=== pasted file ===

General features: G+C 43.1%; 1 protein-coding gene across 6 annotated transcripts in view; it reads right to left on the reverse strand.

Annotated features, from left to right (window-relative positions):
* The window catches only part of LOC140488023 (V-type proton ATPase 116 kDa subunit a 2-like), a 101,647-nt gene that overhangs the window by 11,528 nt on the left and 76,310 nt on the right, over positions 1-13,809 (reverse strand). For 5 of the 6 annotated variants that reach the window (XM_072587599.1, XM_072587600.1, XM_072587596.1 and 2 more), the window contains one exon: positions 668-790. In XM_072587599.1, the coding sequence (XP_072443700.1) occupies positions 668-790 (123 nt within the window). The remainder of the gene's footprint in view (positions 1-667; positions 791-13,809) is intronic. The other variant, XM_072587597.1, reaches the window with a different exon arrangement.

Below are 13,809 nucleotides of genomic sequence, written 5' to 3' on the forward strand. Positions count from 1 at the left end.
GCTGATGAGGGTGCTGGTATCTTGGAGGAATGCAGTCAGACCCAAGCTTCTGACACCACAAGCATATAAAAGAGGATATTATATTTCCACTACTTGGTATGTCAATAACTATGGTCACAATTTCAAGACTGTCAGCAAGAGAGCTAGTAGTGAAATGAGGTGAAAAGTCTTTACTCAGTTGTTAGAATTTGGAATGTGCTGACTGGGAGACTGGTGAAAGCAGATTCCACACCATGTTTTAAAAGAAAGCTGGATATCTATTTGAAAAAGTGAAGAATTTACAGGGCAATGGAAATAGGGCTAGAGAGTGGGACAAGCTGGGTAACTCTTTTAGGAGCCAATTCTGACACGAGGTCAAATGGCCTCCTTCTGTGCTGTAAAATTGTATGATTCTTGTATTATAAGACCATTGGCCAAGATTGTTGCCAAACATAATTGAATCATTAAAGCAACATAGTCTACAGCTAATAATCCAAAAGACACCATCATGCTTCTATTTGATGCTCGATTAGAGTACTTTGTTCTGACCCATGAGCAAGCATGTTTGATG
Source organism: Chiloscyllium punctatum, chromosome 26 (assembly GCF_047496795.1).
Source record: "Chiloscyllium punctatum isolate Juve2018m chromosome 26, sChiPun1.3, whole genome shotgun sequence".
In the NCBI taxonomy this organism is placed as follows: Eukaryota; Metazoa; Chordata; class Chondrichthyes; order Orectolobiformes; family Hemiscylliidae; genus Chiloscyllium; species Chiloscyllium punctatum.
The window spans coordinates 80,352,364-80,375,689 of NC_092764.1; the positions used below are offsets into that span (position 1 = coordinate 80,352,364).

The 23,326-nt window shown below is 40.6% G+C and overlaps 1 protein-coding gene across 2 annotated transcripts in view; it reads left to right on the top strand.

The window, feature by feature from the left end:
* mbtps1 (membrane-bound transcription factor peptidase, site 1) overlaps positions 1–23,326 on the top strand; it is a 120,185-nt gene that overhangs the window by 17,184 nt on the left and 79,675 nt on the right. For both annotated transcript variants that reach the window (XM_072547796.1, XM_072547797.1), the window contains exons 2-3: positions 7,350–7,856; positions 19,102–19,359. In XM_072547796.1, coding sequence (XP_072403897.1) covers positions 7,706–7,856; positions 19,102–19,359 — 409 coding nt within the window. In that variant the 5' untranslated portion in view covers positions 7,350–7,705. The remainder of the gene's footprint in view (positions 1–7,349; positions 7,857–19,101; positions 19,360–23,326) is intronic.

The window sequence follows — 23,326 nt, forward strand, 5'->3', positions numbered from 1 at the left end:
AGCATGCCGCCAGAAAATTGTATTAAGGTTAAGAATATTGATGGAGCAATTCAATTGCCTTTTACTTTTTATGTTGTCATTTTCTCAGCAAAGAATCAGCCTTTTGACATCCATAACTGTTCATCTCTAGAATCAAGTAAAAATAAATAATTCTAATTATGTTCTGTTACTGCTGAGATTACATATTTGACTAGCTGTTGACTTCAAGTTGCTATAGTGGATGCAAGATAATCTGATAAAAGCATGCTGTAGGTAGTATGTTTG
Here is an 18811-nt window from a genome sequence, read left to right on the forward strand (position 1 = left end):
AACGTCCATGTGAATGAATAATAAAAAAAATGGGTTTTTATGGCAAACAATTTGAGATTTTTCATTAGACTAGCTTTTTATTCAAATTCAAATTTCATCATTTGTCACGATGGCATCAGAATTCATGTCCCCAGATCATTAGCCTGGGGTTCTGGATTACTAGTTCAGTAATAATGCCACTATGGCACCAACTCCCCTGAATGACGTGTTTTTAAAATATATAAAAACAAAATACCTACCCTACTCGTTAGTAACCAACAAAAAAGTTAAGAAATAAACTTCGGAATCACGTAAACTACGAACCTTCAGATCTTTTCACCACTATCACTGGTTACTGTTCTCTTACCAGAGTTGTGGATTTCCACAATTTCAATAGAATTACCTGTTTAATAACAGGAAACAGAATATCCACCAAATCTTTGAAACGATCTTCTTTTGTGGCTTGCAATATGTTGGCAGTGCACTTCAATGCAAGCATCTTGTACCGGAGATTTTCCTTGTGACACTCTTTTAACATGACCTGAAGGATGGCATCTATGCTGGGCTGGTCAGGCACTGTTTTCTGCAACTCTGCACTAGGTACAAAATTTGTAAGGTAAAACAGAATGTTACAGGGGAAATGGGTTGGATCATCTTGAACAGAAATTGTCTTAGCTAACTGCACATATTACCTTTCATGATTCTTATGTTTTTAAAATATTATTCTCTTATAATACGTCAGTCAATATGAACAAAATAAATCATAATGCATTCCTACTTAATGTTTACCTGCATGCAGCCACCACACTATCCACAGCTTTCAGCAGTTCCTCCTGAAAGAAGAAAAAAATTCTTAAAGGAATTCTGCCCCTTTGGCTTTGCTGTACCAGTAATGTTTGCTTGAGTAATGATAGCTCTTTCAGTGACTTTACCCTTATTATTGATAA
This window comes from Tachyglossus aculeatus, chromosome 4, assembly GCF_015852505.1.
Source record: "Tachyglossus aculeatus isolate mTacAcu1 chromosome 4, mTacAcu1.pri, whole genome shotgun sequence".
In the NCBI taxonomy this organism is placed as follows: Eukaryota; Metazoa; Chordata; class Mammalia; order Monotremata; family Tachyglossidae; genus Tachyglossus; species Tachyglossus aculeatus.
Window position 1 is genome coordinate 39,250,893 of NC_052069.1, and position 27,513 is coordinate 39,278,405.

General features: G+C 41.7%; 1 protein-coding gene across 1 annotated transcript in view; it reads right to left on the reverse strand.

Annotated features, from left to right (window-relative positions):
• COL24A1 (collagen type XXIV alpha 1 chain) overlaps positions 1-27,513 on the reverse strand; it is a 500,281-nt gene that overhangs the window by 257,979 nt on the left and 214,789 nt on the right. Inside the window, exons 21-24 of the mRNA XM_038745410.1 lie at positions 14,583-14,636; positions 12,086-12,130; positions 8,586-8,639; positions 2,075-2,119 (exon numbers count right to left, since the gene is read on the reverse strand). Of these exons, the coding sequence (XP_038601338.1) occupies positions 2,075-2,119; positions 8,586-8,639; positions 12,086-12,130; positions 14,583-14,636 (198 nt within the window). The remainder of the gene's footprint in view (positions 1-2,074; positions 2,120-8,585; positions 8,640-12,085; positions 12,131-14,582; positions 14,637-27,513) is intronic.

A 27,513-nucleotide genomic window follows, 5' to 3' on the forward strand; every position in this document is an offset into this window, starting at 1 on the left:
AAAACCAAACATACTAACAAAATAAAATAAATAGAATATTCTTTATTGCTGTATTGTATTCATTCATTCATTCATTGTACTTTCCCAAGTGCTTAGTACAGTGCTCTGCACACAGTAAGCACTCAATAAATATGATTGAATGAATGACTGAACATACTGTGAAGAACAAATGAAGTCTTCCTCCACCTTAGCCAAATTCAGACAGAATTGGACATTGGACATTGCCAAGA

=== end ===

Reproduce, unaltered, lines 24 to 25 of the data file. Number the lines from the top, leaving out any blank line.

A 27,513-nucleotide genomic window follows, 5' to 3' on the forward strand; every position in this document is an offset into this window, starting at 1 on the left:
AAAACCAAACATACTAACAAAATAAAATAAATAGAATATTCTTTATTGCTGTATTGTATTCATTCATTCATTCATTGTACTTTCCCAAGTGCTTAGTACAGTGCTCTGCACACAGTAAGCACTCAATAAATATGATTGAATGAATGACTGAACATACTGTGAAGAACAAATGAAGTCTTCCTCCACCTTAGCCAAATTCAGACAGAATTGGACATTGGACATTGCCAAGA